The doctor says we don't really know why this is happening. Because we have ruled out pretty much everything, the Mayo doctor told me we were down to two causes: this was either Idiopathic (medical speak for we just don’t know why) or it was likely the result of damage from medication(s)! In fact he told me to discontinue two of them immediately.

I have a new and major meds regimen that I have already started. The doctor was forthright - my back is against the wall and we are really at a life threatening situation as I am deteriorating rapidly and they have to stop it NOW! If we can't stop the deterioration, I will need a lung transplant! 

Are you talking to me, doctor? Transplant? I came hoping to find out that I wasn’t crazy and I really was as sick as I felt and they’d be able to tell me what it was, prescribe treatment and I would go home and get better.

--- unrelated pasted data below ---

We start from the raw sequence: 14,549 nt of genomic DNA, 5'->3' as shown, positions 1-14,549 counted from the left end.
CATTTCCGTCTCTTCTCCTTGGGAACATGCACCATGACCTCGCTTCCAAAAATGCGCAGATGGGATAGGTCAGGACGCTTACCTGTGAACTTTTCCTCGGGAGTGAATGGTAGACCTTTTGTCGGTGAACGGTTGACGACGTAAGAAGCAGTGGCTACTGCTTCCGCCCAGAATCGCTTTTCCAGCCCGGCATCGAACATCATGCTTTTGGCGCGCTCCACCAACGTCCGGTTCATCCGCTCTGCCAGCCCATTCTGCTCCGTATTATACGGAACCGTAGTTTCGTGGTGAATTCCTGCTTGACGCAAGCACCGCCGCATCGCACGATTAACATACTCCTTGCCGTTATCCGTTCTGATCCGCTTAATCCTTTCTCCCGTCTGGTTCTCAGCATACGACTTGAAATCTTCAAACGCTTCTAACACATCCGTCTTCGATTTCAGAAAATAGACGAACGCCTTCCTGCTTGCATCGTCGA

It was worth the trip for sure. I cannot say enough about the doctor. But the message was clear. We have to hope that this massive drug regimen will work. The doctor said if we see even a 10% improvement over a few weeks, he would feel we are going in the right direction and would continue with the treatment. But if we don't start to see this getting better, then that's not good and I’d be facing a lung transplant.

The doctor from Mayo even gave me his card and said I could call him anytime and he would call me back within 24 hours! He even called me while I was traveling home. He wanted to know how I was doing and if I had gotten back to Chicago. GREAT doctor!

So my journey to Mayo was not at all what I expected, but I believe it was well worth the trip. We finally have answers and know how serious this really is.